Thomas is a friend with who I share a passion for slackline and photography. He recently moved into a new place but his previous apartment had a small living area and he wanted to have a coffee table that could turn into a dining table in order to host dinners. Needless to say it piqued my interest. I always like a good challenge!

At first, I thought I would find some hardware kit and build the table around it. Something fancy that would hydraulically lift and transform the table, with extensions popping from the sides. Well that would have been nice, but that didn't pass the reality check. I didn't find anything to help me kickstart the project. I thought of designing the mechanism from scratch but that would have been an entirely different project that I didn’t feel confident undertaking.

It's just an extra constraint and that's a good news to me! I made amongst my best work under heavy constraints: sometimes thanks to limited time, sometimes thanks to an over simplistic camera with nothing to configure, sometimes thanks to working with only what's available at hand... This time, I needed build a table with a simple mechanism relying only on commonly available hardware. That's how we settled on the following concept:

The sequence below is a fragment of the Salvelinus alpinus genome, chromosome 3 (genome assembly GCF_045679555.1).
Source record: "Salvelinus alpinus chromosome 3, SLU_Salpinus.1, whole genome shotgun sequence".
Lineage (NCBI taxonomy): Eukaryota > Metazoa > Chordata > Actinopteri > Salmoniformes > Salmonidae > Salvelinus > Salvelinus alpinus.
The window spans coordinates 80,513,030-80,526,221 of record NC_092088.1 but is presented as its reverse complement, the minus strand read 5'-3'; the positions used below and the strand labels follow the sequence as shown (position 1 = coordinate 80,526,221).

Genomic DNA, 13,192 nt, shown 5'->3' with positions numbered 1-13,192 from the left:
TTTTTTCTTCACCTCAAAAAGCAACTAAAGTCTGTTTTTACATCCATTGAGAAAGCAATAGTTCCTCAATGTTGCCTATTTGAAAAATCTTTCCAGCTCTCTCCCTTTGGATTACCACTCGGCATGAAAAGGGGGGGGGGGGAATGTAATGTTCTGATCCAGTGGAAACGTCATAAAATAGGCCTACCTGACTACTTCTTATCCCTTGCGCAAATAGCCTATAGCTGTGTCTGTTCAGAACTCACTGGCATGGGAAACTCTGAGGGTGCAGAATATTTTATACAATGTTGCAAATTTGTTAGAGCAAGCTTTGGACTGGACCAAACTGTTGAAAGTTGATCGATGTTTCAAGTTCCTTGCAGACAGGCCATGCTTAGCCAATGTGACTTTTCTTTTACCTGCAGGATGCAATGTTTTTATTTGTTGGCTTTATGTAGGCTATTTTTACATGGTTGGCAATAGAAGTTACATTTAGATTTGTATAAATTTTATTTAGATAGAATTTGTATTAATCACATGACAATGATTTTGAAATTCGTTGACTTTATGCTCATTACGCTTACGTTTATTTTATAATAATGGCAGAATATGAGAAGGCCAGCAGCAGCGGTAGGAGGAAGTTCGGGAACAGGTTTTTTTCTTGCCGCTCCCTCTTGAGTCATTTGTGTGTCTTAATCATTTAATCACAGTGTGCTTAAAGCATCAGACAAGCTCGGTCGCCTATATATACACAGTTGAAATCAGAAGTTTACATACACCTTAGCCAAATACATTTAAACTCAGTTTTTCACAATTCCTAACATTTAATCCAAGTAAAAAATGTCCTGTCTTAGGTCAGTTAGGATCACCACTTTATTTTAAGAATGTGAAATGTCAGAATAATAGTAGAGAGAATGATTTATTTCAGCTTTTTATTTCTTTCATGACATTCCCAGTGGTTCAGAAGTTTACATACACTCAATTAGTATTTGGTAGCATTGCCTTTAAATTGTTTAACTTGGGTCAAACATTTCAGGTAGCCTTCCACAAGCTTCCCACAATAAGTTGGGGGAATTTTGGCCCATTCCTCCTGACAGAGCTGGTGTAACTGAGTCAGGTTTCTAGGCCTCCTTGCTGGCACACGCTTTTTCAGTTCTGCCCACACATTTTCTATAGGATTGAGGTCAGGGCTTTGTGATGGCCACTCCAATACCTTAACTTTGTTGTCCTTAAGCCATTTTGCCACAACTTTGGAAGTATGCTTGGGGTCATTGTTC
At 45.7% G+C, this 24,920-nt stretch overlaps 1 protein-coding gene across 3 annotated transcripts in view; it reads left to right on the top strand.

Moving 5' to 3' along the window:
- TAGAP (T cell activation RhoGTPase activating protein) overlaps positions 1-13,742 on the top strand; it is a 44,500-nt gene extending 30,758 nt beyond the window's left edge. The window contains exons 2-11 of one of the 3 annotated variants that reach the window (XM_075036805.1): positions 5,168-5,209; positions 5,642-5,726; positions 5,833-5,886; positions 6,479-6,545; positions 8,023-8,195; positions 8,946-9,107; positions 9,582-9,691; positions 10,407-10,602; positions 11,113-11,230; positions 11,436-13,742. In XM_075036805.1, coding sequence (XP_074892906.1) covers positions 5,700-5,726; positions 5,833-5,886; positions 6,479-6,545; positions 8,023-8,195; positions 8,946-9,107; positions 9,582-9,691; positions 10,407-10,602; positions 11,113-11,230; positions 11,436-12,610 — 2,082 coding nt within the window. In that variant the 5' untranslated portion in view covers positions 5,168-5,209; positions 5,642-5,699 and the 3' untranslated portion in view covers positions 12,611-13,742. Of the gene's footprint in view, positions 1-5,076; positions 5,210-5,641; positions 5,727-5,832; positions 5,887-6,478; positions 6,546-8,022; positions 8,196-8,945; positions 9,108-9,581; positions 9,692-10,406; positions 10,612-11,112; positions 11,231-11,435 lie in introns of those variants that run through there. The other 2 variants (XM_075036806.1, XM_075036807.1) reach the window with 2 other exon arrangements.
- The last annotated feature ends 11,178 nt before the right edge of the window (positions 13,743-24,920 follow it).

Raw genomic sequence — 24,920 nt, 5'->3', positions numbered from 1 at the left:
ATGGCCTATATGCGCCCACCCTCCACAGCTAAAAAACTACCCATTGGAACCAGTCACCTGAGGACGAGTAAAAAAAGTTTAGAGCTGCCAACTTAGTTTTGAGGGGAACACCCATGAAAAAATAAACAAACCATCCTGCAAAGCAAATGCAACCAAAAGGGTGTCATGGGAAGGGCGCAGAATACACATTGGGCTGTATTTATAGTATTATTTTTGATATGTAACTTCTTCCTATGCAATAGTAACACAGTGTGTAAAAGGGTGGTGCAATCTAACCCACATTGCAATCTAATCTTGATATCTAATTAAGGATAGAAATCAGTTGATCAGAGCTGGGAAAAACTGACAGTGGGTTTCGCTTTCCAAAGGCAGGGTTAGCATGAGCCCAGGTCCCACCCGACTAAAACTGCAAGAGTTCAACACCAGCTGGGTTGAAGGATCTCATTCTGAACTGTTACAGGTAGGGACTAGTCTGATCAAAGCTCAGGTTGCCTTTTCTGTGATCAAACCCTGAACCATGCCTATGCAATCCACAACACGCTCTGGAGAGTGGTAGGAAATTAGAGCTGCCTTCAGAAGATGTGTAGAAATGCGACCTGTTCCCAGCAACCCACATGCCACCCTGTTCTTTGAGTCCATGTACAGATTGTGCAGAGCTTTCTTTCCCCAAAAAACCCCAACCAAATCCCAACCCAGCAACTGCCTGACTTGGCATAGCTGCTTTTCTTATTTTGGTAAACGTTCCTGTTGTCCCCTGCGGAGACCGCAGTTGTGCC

Click the animation to play/pause

The legs of the coffee table turn into table extensions when lifted into the dining position, allowing for 6 people to sit comfortably. The legs of the dining table turn into an ornamental and stabilizing element when it is in the lower position. And the only hardware needed is 6 heavy duty hinges. Here is a closer look at the hinge motion and how the 45 degree bevels come together to make a flat surface:

Click the animation to play/pause

I love those 45-degree bevels look on the side of the table. And of course, I built the entire table from a single pannel of walnut. When the table is in the upper position, the grain of the wood match on the entire length of the table.

This is the project I'm the most proud of so far. Until I finally assembled it, I was (a little) stressed and unsure it would work as expected. Actually, I likely spent as much time thinking and hesitating as I did building the table. In the end, this is a great combination of function and aesthetics. If you like this project or have one in mind, feel free to send me a message.

Behind the scenes

I learned a lot doing this build. I'm also getting more and more into video editing. If you are curious about how such a project comes to life, this is my modest attempt to put together all the clips I captured during the project: